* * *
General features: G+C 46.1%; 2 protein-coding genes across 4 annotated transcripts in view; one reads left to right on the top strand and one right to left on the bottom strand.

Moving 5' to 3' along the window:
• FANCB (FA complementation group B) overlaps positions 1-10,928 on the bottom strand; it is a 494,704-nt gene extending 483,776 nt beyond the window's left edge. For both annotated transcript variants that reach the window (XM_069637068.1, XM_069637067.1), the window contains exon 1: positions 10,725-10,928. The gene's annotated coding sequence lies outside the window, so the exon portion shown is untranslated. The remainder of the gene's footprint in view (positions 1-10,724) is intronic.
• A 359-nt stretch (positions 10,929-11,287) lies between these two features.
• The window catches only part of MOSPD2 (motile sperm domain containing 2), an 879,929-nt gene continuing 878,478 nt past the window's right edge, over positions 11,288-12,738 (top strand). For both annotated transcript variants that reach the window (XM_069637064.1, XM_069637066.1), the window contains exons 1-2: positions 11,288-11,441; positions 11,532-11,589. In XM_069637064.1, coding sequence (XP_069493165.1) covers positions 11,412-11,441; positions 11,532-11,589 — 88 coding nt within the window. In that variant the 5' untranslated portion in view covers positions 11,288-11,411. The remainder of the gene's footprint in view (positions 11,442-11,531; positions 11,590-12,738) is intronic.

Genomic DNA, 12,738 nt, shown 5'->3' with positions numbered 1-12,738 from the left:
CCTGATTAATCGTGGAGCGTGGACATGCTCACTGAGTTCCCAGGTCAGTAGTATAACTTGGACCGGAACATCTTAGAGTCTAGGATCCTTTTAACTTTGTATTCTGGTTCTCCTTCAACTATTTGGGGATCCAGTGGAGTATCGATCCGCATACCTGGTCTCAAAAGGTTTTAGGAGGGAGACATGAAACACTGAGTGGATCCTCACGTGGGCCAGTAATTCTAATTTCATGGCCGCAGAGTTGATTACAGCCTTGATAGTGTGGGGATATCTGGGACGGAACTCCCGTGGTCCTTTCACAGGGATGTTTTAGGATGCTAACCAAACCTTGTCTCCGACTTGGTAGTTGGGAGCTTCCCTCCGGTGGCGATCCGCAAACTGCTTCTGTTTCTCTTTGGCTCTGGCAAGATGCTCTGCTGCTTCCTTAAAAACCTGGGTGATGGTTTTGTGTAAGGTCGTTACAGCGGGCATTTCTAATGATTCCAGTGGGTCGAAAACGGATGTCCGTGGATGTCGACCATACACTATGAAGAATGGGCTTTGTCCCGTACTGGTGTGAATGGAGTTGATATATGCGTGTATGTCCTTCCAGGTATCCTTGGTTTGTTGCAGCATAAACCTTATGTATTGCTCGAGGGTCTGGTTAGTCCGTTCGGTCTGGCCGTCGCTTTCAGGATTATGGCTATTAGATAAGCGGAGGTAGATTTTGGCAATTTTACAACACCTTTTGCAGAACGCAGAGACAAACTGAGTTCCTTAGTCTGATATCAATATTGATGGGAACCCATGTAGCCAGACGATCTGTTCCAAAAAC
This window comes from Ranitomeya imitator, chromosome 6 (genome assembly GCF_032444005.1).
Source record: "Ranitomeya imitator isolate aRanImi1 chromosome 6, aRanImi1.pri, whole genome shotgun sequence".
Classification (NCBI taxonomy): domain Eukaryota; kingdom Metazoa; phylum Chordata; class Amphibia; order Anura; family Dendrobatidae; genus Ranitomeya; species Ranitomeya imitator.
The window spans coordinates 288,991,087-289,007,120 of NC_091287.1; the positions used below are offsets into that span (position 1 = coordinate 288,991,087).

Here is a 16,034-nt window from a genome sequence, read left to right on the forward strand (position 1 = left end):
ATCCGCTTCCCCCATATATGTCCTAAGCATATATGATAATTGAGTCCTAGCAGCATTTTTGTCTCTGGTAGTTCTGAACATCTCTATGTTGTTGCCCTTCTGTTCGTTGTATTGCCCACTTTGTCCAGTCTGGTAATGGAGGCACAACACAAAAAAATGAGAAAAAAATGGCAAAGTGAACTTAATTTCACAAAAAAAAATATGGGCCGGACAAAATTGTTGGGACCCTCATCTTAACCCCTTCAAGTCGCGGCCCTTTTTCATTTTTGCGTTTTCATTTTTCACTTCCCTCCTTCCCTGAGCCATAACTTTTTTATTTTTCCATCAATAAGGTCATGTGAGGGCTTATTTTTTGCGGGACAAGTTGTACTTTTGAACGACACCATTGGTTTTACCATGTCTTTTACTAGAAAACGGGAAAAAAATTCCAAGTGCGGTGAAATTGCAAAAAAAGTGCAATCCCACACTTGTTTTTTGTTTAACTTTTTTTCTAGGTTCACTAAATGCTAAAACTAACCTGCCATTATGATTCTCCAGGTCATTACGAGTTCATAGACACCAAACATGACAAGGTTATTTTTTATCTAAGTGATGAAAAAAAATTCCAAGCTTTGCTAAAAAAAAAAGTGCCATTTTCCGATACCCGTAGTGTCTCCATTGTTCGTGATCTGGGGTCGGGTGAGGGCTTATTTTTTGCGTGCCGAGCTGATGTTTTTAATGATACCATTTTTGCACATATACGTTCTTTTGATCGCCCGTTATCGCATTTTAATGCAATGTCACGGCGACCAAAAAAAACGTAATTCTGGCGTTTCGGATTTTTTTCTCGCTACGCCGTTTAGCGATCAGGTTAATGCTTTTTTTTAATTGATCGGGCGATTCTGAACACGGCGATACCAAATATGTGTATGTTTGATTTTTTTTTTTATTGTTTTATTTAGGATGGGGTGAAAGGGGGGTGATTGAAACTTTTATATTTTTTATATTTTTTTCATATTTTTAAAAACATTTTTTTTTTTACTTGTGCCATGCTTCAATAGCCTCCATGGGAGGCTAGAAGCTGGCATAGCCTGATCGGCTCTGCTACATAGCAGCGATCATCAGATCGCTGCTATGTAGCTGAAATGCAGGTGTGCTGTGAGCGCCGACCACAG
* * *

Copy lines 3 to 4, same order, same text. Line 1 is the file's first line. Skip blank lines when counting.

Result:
• FANCB (FA complementation group B) overlaps positions 1-10,928 on the bottom strand; it is a 494,704-nt gene extending 483,776 nt beyond the window's left edge. For both annotated transcript variants that reach the window (XM_069637068.1, XM_069637067.1), the window contains exon 1: positions 10,725-10,928. The gene's annotated coding sequence lies outside the window, so the exon portion shown is untranslated. The remainder of the gene's footprint in view (positions 1-10,724) is intronic.
• A 359-nt stretch (positions 10,929-11,287) lies between these two features.